Greek government faces dissension from mainlanders on migrant relocations - GulfToday

Greek government faces dissension from mainlanders on migrant relocations


Makrygialos villagers protest against migrant relocations. AFP

Gulf Today Report

Greek mainland communities are rioting against relocation plans as pressure on government builds to mitigate the migrant crisis on its isles.

Prime Minister Kyriakos Mitsotakis has responded by halting action amid quandary that has split the administration into two in pacifying both islanders and distressed residents on the mainland.

Dissenters expressed fears of displacement, potential security hazards and dipping tourism among other cohabitation concerns on the streets of Athens.

"This is a tourist area. Which tourist would want to vacation next to a (migrant shelter)?" asks a former lieutenant general Anastasios Manolas.

Ever since the disputed EU-Turkey Deal, that took effect in 2015, local officials of the Aegean islands of Lesbos, Samos, Chios, Leros and Kos have grown assertive in their protests, adamant on returning unprocessed asylum-seekers, predominantly from Afghanistan and Syria, back to Turkey.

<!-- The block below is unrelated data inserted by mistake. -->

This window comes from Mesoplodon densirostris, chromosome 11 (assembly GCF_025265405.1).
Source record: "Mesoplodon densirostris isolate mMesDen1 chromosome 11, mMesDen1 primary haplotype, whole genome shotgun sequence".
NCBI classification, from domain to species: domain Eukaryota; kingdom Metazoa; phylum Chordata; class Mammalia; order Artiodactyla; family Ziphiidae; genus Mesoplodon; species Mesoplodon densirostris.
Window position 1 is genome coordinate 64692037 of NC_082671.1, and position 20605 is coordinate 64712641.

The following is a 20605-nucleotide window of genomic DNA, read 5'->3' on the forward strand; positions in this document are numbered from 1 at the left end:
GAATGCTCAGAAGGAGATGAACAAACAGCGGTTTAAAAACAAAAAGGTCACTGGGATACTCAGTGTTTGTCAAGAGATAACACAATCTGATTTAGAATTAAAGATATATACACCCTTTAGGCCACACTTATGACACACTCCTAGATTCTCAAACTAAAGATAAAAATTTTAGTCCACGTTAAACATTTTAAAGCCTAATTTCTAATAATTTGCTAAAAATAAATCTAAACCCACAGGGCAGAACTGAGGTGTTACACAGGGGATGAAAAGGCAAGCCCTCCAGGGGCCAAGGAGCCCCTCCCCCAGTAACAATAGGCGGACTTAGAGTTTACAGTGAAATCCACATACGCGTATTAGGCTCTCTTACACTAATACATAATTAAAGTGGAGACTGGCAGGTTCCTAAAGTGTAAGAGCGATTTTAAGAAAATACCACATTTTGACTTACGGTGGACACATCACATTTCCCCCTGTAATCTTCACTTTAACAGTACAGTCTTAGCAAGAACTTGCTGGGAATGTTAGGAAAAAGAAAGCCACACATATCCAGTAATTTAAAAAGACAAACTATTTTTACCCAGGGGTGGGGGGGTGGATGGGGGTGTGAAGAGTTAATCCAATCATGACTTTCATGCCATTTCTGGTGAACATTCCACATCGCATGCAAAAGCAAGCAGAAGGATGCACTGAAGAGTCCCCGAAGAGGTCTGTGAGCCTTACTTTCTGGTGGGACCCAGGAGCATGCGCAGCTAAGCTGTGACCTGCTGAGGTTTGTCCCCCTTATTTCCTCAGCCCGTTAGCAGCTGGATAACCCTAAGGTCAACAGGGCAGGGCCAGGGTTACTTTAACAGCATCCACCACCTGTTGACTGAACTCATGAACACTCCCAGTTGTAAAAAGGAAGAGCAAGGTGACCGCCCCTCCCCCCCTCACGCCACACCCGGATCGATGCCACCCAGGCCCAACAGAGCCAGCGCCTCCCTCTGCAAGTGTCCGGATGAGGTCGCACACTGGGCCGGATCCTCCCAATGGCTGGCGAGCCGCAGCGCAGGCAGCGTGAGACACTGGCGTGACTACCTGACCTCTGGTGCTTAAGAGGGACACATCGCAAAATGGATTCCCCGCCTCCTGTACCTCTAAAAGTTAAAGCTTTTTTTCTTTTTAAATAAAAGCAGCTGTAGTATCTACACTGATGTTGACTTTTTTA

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Demonstrators from Makrygialos, a village north of the capital, voiced their opposition: "We are determined to defend our homeland. We will do anything to keep them out."

The islands’ resources are rapidly depleting with the escalating number of migrants being driven to unsanitary congested camps, where the influx has pushed the aggregate default capacity of 6,200 to six-fold.

Dire circumstances in the camps have now persisted for five years with discontented officials like the mayor of Lesbos terming it the “Guantanamo Bay” of Europe, as reported by The Times. Though arrivals from Turkey have considerably dwindled since the Deal, Greece is under-equipped to process thousands of refugee applications, leaving asylum-seekers stranded without basic necessities and care.

Prime Minister Mitsotakis announced a replacement for the open camps across the isles that will be smaller and roofed. Islanders rejected the plan upon receiving a three-year period requisition notice from the new government that threatened their livelihood.

Mitarachi further announced the government was open to suggestions for alternatives in another attempt to placate the brewing contention in the country.

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